OtherPapers.com - Other Term Papers and Free Essays
Search

Not Guilty by Reason of Insanity-Andrea Yates

Essay by   •  March 21, 2012  •  Essay  •  1,316 Words (6 Pages)  •  1,875 Views

Essay Preview: Not Guilty by Reason of Insanity-Andrea Yates

Report this essay
Page 1 of 6

Andrea Yates was born in 1964 and was the class valedictorian of the graduating class of 1982 from Milby High School in Houston. She was captain of the swim team and an officer in the National Honor Society. She had completed a two year pre-nursing program at the University of Houston and graduated in 1986 from the University of Texas School of Nursing. She worked as a registered nurse at the University of Texas M.D. Anderson Cancer Center for 8 years (about.com). She had 5 children; four boys and one girl (Montaldo 1).

One morning, Andrea filled the bathtub with water and for no reason she started drowning her children, one by one. After drowning the youngest boys, she placed them on her bed and covered them. She left the girl, Mary, floating in the bathtub. Her oldest boy, 7 year old Noah, was still alive. Noah saw Mary floating in the tub and asked his mother what was wrong with her. Andrea grabbed her son and put him in the bathtub next to his floating sister and drowned him (Montaldo 1).

During Andrea's confession, she tried to explain her actions by saying that she wasn't a good mother and that her children were not developing correctly and needed to be punished. Her attorney's never disputed the fact that she drowned all five of her children, but they claimed that she suffered from severe postpartum psychosis and was in a delusional state. She believed that Satan was inside her and she needed to save them from hell. The jury initially found Yates guilty of capital murder with a life sentence in prison. A Houston jury overturned this verdict and Yates was found not guilty of murder by reason of insanity (Montaldo 1).

What does it mean for a defendant to be found criminally insane? One of the most controversial but least used criminal defense strategies is known as the "insanity defense." The insanity defense claims that the criminal defendant is not guilty by reason of insanity. The defendant, who is claiming to be insane, does not have the intent that was required to perform a criminal act because they are not capable of deciphering right from wrong. Insanity is hard to define, making this defense difficult to prove (enotes 1).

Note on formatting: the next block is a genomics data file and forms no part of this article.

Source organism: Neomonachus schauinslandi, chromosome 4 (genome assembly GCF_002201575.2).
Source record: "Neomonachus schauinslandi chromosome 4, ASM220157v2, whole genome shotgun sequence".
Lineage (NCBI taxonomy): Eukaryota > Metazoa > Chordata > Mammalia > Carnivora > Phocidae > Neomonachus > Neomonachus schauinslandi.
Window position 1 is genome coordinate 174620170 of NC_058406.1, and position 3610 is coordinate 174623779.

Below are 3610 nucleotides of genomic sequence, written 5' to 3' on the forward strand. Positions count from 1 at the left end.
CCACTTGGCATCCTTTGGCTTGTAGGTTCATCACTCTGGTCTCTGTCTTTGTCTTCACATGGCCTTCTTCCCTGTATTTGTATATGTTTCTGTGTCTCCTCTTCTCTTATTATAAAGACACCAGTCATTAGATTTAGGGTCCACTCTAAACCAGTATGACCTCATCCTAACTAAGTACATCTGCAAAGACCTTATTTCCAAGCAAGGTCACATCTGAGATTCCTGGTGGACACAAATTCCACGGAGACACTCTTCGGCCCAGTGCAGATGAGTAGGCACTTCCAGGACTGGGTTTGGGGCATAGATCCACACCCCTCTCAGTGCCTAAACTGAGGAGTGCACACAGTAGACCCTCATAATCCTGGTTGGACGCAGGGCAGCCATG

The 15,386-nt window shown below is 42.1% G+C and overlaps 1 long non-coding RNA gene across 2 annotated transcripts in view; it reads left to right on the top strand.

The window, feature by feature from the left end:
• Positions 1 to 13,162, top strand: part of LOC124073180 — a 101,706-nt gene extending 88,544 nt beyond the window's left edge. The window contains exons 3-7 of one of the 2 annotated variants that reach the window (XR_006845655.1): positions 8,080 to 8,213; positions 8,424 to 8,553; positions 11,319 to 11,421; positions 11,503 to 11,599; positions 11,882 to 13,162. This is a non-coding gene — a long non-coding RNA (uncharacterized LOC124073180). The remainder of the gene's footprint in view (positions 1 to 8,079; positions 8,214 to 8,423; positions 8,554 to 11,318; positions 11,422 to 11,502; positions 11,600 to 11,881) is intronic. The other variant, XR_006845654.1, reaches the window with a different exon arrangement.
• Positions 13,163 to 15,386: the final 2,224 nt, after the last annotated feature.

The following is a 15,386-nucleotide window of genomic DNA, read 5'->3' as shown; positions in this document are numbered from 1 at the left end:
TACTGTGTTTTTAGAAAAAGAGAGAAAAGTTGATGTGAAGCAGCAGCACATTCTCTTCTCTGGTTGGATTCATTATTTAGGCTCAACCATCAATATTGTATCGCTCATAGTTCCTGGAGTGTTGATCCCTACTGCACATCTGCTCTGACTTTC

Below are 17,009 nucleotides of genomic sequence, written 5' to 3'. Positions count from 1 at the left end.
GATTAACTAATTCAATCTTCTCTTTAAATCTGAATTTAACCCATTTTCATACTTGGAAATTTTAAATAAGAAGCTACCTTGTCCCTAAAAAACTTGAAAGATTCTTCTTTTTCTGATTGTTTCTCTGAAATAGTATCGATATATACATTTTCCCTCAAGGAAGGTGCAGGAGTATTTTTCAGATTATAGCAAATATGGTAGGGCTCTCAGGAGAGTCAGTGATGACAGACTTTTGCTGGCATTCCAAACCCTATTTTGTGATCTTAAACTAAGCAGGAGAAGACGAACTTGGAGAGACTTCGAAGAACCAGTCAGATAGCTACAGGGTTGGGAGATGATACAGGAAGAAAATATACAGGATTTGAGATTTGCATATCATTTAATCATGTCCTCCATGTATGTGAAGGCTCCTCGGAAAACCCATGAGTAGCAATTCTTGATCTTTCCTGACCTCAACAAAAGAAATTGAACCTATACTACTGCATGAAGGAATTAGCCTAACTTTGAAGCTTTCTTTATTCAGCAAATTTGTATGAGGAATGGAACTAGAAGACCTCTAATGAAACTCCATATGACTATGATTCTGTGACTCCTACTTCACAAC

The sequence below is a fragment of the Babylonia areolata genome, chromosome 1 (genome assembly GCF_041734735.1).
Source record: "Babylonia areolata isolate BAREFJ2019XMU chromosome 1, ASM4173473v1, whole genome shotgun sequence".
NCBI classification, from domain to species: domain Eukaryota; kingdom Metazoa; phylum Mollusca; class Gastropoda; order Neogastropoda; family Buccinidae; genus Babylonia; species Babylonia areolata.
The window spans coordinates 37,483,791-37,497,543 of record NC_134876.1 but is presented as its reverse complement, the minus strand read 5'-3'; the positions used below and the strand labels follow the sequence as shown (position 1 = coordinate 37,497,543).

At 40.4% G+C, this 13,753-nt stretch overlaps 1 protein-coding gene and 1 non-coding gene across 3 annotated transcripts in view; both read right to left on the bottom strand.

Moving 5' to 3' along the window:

The insanity defense has existed since the twelfth century initially as a way for the defendant to receive a pardon or as a way to mitigate a sentence. In the nineteenth century, the insanity defense became known as the M'Naghten Rule (enotes3). The M'Naghten Rule states that "Every man is to be presumed to be sane, and ...that to establish a defense on the ground of insanity, it must be clearly proved that, at the time of the committing of the act, the party accused was laboring under such a defect of reason, from disease of mind, as not to know the nature and guilty of the act he was doing; or if he did not know he was doing what was wrong" (enotes 5).

Some have suggested that the definition of insanity should be expanded to include more than just the cognitive element, but it is very difficult to evaluate and determine if the defendants know that their acts are against the law and whether or not they are able to control their impulses. The first impulse test was adopted by the Alabama Supreme Court in the 1887 case of Parsons v State. The court found that even though the defendant could distinguish between right and wrong, he was under "duress of such mental disease that he had lost the power to choose between right and wrong" (Thomson Reuters 1). The court declared that the defendant had a mental illness even though he had the ability to distinguish right from wrong. Even though this judgment became accepted, some felt that it still left the definition of insanity to broad. It was believed

...

...

Download as:   txt (7.2 Kb)   pdf (97.1 Kb)   docx (11.4 Kb)  
Continue for 5 more pages »
Only available on OtherPapers.com